In writing about the Unicorn children's theatre on this blog yesterday, I omitted to mention (because I've not seen it) David Greig's play, Dr Korczak's Example, which is about a heroic paediatrician who created an orphanage for Jewish children in the Warsaw Ghetto and was transferred with them to the death camp at Treblinka where they all perished.

This unrelated story came to mind when, in Stoke-on-Trent at the weekend, I visited a remarkable small exhibition about the massacre at, and the destruction of, the Czech village of Lidice, near Warsaw, in 1942. Hitler's deputy in the protectorate of Bohemia and Moravia had been assassinated, and the furious Fuhrer ordered that the village (suspected home of the assassins, though it wasn't) should be destroyed and its inhabitants exterminated, the men on the spot, women and children in the Polish camps. 

In June 1942, Hitler cried, "Let Lidice die." Exactly three months later, a doctor and Labour councillor in Stoke, Barnett Stross (who happens to have been the great uncle of my taller and better half), replied, loud and clear, "Let Lidice live" and proceeded to instigate a fund-raising campaign that saw the village rebuilt and re-populated by the mid-1950s.
 
Why was Dr Stross so moved? Because he had befriended some Czechs in Stoke, and the miners of Lidice had mining confreres in Stoke who came within the good doctor's pre-NHS brief. He became one of the city's MPs in 1945, serving in the Clement Attlee and Harold Wilson governments before his death in 1965.

While absorbing the information in the Potteries Museum and Art Gallery, we fell into conversation with a historian and senior lecturer at Staffordshire University, Martin Brown, who was doing likewise and who kindly directed our attention to a plaque honouring Barnett Stross that had been unveiled earlier this month in the nearby Victoria Hall, scene of the doctor's famous rallying cry.

Filling us in big time on the local cultural scene, including latest developments at the New Victoria Theatre, Martin then walked us down the road to Emma Bridgewater's wonderful Victorian working factory, where the celebrated ceramist - this is the Potteries, after all - produces and sells her mugs, plates and trays. On the way, we passed an open wasteland that has been reclaimed as a wild flower sanctuary with a million seeds.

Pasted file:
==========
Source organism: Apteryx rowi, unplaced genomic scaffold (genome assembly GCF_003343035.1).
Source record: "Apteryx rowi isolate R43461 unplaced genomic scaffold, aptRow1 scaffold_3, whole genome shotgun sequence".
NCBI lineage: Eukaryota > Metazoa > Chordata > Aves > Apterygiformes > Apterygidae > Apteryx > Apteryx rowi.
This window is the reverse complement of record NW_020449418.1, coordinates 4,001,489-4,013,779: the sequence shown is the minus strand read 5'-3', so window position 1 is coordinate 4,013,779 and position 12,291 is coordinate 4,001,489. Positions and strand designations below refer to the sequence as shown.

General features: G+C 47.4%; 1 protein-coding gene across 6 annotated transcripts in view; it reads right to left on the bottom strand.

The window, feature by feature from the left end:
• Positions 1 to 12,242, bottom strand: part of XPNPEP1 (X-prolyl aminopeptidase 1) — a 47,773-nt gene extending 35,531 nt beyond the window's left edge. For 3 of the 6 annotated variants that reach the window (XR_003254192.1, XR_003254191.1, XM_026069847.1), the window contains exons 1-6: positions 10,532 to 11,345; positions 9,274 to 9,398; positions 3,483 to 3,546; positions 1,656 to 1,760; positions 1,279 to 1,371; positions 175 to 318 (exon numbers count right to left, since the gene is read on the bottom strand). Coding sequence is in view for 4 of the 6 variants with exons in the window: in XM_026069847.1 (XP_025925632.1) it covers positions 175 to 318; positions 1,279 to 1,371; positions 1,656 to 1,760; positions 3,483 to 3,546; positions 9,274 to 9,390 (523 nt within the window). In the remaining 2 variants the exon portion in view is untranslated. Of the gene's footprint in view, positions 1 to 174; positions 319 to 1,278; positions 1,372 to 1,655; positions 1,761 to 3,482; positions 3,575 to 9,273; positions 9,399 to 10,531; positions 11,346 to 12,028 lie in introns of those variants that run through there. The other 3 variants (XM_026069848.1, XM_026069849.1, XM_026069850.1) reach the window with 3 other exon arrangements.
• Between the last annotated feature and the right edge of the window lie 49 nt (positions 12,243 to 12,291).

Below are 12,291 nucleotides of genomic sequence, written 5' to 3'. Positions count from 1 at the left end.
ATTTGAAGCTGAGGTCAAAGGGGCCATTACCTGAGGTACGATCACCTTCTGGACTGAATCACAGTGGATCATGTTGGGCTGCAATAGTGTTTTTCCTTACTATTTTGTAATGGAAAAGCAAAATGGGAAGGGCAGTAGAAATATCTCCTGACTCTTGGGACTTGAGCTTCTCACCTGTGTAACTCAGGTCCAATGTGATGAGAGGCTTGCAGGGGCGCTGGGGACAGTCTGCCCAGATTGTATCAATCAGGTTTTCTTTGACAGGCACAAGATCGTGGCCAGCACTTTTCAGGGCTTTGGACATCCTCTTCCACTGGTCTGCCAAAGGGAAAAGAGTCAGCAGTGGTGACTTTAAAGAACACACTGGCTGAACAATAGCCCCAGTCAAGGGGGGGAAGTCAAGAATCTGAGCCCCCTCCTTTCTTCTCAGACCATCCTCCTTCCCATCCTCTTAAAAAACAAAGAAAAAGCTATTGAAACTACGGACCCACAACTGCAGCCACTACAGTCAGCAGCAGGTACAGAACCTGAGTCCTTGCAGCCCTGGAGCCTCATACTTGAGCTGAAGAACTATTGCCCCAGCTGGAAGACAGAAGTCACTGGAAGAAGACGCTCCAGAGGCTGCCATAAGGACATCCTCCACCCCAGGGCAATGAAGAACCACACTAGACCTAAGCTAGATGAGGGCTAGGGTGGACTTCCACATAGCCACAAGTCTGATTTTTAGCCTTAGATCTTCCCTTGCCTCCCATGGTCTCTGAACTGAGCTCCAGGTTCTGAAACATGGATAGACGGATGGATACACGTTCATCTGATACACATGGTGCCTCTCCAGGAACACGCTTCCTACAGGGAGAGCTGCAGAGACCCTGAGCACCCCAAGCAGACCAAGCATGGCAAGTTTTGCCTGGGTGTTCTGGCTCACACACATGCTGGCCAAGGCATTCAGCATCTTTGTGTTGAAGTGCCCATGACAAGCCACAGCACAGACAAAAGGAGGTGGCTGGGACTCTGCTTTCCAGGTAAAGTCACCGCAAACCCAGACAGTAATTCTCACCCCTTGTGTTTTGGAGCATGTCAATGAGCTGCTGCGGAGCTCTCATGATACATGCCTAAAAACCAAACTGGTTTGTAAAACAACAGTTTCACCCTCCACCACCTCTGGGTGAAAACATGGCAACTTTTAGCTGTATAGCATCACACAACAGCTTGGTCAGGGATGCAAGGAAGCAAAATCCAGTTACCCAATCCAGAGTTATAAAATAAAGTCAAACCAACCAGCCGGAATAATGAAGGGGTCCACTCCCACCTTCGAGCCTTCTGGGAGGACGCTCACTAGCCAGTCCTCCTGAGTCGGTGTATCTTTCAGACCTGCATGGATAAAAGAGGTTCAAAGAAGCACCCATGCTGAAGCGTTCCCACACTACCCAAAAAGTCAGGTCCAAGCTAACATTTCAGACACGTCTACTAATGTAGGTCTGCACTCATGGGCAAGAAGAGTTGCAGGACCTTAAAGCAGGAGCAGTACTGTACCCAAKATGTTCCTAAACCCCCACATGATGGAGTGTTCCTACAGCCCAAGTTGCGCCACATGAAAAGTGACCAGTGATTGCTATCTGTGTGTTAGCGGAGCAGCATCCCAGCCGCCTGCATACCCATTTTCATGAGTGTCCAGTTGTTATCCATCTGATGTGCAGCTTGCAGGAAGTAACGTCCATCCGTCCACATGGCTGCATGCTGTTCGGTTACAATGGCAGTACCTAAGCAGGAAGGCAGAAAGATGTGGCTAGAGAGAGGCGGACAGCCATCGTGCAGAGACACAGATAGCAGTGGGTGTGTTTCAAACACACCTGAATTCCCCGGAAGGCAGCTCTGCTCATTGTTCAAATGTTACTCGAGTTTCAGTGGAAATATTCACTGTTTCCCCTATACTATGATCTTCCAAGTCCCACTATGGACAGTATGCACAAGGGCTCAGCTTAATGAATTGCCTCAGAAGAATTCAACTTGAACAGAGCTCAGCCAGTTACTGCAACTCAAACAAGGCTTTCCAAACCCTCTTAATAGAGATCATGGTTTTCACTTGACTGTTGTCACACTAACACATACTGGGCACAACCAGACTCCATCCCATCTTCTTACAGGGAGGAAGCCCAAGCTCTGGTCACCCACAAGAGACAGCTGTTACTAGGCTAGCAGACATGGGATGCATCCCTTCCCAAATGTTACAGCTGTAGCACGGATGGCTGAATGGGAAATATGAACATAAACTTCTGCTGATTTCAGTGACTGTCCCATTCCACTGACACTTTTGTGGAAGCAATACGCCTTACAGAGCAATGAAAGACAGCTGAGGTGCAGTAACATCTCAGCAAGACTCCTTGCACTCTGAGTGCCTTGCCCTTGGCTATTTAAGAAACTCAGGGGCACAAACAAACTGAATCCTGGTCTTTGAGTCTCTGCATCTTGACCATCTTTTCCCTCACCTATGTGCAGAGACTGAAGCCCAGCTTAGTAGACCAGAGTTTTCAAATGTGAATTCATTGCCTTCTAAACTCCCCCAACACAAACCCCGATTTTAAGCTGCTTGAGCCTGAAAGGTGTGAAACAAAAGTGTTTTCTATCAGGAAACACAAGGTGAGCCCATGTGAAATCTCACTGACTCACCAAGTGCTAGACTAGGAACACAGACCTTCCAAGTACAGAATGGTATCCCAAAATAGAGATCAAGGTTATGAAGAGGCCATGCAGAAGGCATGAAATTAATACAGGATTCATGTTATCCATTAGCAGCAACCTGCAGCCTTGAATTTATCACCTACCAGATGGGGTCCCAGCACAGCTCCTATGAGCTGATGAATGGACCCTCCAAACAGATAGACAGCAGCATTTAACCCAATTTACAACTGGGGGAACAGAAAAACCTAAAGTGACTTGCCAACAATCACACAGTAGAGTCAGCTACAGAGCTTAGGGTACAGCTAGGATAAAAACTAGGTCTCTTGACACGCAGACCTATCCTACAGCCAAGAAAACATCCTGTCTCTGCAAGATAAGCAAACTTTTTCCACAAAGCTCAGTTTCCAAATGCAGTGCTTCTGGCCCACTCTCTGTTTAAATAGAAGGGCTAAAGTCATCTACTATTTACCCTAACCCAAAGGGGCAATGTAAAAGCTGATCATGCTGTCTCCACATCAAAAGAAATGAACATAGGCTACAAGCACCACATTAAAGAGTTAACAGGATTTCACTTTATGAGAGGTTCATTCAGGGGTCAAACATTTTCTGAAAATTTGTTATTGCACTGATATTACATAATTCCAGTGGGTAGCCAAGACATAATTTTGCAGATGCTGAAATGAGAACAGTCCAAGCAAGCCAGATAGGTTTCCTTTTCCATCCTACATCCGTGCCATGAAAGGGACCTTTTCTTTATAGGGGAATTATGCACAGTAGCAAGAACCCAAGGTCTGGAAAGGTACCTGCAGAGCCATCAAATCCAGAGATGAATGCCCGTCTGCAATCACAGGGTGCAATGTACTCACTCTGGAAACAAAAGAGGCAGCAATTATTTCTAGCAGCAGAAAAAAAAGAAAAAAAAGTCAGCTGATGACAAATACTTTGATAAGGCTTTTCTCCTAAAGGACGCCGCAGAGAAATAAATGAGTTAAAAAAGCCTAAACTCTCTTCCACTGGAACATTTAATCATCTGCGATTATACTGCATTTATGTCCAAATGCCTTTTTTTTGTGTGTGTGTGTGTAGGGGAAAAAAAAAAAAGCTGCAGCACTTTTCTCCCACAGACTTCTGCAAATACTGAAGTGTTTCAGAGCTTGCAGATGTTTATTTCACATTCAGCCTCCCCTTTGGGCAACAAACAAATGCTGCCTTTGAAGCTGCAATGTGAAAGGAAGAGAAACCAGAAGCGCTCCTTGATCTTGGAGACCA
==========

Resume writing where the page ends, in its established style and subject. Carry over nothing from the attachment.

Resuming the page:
This amazing prospect - poppies, sunflowers, autumn gentian, ox-eye daisies, garden speedwell, flowerfew, red and white clover - all in full colour in the last week of October! - has only been made possible by the shelving of a new build housing scheme instigated by John Prescott in the last Labour government. So a sight for sore eyes has been created where people in need of homes might have been domiciled. 

It was ironic coming across this after the Lidice story, but on a first visit to the city for many years, it struck us as a beautiful attraction, as extraordinary as it was unexpected. There was nothing for it but to have a fish and chips lunch, inspect the exteriors of the Bethesda Methodist Church and the Minster, and return to the Museum to have a look at the Staffordshire Hoard.

The what? The hoard is a stash of Anglo Saxon gold - more than five kilos of it, plus one and a half kilos of silver, and thousands of garnet pieces - discovered by a bloke with a metal detector in a muddy Staffordshire field three summers ago. Early research suggests that the hoard - no human remains were found nearby - was buried towards the end of the seventh century AD. More info will be forthcoming in due course, but meanwhile, bravo the Potteries Museum, and the Birmingham Museum and Art Gallery, who raised nearly a million pounds in public donations to buy the treasure trove jointly.

We missed out on the hoard-related puppet show that was playing to small children in an adjacent gallery, but the whole place was buzzing in a Halloween humour, and what with all the skipping about, the wild flowers, Emma Bridgewater's trays and teapots, and the company of our new found friend from the university, what had started out as a dutiful visit to unfashionable Stoke was transformed into a day of unforgettable surprises.